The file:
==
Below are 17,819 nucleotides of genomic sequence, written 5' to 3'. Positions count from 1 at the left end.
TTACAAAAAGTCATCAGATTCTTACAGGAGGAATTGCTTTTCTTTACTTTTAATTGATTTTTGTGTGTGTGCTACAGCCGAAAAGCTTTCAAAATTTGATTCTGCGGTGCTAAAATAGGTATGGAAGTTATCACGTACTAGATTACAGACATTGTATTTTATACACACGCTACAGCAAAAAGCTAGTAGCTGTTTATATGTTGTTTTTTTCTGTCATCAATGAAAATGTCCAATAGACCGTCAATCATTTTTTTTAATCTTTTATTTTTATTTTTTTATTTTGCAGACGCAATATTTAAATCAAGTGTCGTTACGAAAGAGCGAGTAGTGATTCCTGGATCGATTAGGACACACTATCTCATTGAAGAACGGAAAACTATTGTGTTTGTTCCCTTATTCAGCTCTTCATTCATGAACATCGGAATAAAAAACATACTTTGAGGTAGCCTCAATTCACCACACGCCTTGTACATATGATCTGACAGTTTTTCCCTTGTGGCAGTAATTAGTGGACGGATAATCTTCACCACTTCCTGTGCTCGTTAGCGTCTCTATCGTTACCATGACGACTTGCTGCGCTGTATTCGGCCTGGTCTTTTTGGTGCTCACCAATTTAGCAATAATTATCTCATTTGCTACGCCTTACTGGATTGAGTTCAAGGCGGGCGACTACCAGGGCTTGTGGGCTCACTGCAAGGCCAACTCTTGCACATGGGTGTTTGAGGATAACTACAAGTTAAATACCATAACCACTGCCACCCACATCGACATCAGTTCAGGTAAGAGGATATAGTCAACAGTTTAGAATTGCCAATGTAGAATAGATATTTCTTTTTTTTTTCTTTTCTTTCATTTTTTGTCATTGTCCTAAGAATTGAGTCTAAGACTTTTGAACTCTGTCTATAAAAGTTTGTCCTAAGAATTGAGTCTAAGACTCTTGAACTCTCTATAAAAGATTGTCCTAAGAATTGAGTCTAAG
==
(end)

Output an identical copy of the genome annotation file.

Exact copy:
Below are 17,819 nucleotides of genomic sequence, written 5' to 3'. Positions count from 1 at the left end.
TTACAAAAAGTCATCAGATTCTTACAGGAGGAATTGCTTTTCTTTACTTTTAATTGATTTTTGTGTGTGTGCTACAGCCGAAAAGCTTTCAAAATTTGATTCTGCGGTGCTAAAATAGGTATGGAAGTTATCACGTACTAGATTACAGACATTGTATTTTATACACACGCTACAGCAAAAAGCTAGTAGCTGTTTATATGTTGTTTTTTTCTGTCATCAATGAAAATGTCCAATAGACCGTCAATCATTTTTTTTAATCTTTTATTTTTATTTTTTTATTTTGCAGACGCAATATTTAAATCAAGTGTCGTTACGAAAGAGCGAGTAGTGATTCCTGGATCGATTAGGACACACTATCTCATTGAAGAACGGAAAACTATTGTGTTTGTTCCCTTATTCAGCTCTTCATTCATGAACATCGGAATAAAAAACATACTTTGAGGTAGCCTCAATTCACCACACGCCTTGTACATATGATCTGACAGTTTTTCCCTTGTGGCAGTAATTAGTGGACGGATAATCTTCACCACTTCCTGTGCTCGTTAGCGTCTCTATCGTTACCATGACGACTTGCTGCGCTGTATTCGGCCTGGTCTTTTTGGTGCTCACCAATTTAGCAATAATTATCTCATTTGCTACGCCTTACTGGATTGAGTTCAAGGCGGGCGACTACCAGGGCTTGTGGGCTCACTGCAAGGCCAACTCTTGCACATGGGTGTTTGAGGATAACTACAAGTTAAATACCATAACCACTGCCACCCACATCGACATCAGTTCAGGTAAGAGGATATAGTCAACAGTTTAGAATTGCCAATGTAGAATAGATATTTCTTTTTTTTTTCTTTTCTTTCATTTTTTGTCATTGTCCTAAGAATTGAGTCTAAGACTTTTGAACTCTGTCTATAAAAGTTTGTCCTAAGAATTGAGTCTAAGACTCTTGAACTCTCTATAAAAGATTGTCCTAAGAATTGAGTCTAAG